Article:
In a report published Tuesday, market research company In-Stat/MDR predicted that worldwide shipments of game consoles will reach 19.3 million this year, compared with 35 million in 2003.
Even with a slew of blockbuster game releases late this year, and the manufacturer price cuts to the PlayStation and the Xbox consoles made earlier in 2004, holiday sales are unlikely to push the industry anywhere near the explosive growth of the past few years, said In-Stat/MDR analyst Brian O'Rourke.
"At this point, the market is much closer to the saturation point, even with the price cuts," he said.
O'Rourke said he expects sales will continue to decline at least through next year, as hardcore gamers anxiously await powerful new machines and as game companies find a limited audience of casual players willing to invest in hardware, even as console prices approach the $100 mark.
"It's likely the (Sony) PlayStation 2 will have the biggest drop, because it has the furthest to fall," he said.
O'Rourke said he expects market position to remain similar with the next generation of consoles, which Microsoft is likely to kick off late next year with a new version of the Xbox. Sony will continue to dominate the market, while Nintendo and Microsoft scrap for second place globally.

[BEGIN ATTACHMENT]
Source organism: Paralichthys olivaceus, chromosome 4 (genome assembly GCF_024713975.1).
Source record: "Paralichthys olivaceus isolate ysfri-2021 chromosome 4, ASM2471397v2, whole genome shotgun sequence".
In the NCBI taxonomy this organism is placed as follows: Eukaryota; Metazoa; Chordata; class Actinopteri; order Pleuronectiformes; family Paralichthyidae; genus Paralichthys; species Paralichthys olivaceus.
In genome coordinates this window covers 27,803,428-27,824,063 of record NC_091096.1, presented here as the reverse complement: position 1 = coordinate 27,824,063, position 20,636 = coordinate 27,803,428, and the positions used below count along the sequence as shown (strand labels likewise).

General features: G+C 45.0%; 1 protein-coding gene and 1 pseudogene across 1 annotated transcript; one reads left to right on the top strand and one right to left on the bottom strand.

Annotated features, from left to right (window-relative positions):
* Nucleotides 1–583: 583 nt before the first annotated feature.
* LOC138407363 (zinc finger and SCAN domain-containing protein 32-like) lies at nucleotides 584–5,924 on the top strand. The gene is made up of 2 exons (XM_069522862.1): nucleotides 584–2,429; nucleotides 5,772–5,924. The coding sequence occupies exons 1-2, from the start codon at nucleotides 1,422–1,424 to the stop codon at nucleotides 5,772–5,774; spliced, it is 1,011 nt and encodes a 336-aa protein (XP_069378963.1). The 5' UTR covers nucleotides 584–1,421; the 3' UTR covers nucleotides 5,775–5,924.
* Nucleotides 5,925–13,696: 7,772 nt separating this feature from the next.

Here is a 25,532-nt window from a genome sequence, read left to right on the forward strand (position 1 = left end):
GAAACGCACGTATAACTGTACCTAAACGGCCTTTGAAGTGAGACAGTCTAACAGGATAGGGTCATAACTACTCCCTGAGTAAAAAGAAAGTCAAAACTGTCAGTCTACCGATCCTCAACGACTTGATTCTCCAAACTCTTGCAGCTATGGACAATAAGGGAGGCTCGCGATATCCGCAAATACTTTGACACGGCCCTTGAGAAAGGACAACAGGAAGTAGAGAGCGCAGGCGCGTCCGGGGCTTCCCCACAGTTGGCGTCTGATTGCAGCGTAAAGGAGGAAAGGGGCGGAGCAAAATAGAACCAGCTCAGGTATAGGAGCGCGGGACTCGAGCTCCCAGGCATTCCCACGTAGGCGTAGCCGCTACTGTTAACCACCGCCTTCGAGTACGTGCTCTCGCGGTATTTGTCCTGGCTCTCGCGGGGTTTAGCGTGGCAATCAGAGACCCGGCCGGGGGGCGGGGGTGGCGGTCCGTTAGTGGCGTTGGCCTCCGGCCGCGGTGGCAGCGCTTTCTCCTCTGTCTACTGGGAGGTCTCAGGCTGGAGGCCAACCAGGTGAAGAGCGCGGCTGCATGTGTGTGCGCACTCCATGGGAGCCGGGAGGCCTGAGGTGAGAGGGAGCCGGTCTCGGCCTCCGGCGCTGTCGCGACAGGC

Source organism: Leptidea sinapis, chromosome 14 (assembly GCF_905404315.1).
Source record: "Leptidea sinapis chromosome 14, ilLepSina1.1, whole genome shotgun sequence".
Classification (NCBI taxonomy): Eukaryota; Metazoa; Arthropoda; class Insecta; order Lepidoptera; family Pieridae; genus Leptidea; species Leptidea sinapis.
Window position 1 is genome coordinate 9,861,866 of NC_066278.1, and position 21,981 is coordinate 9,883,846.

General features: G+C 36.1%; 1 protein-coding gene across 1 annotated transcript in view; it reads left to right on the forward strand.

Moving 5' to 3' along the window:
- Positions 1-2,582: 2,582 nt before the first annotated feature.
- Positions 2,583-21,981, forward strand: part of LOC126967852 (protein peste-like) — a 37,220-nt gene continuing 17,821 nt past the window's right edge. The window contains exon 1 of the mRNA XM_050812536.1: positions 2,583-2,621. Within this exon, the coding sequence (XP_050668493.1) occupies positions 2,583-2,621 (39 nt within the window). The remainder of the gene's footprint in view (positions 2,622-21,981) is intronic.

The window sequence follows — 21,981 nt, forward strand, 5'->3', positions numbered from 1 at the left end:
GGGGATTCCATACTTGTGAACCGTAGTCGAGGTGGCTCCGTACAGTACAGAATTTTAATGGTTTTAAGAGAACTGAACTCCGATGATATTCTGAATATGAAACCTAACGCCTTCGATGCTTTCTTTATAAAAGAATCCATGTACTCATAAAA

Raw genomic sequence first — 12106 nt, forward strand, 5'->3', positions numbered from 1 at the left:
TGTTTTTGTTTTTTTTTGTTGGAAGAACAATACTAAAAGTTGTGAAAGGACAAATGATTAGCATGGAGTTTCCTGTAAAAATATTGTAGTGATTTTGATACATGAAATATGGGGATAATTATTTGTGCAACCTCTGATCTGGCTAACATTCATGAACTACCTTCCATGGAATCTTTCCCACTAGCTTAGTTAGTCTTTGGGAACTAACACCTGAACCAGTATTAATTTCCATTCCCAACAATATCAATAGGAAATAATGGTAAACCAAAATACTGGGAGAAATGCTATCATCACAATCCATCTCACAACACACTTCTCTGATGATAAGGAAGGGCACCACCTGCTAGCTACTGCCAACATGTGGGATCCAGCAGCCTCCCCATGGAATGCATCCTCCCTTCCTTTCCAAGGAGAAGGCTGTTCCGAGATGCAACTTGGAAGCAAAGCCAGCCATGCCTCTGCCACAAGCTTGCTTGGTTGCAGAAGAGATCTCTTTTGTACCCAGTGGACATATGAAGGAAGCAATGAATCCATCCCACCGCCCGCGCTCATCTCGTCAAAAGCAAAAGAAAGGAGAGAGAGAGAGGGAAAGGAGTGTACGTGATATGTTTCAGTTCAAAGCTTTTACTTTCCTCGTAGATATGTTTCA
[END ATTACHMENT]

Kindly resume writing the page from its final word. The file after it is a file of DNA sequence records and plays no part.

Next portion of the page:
"They're fairly close for number two, and I think they'll remain that way," he said. "Xbox has done really well in North America, but it hasn't gotten very far in Japan and the rest of Asia. The (Nintendo) GameCube has a solid presence in all three (regional) markets, but they're not really knocking them dead in any of them."
O'Rourke said the biggest challenge for game companies, as they introduce new consoles, will be to get consumers to give up their old ones.
"I think the shipments for the new consoles will be less than current generation, at least initially," he said. "This generation has been so incredibly successful...and a lot of the people who have bought consoles in this cycle are casual gamers who are quite satisfied with what they have now. It's going to be a real challenge to try to convince those people to trade up to the new technology."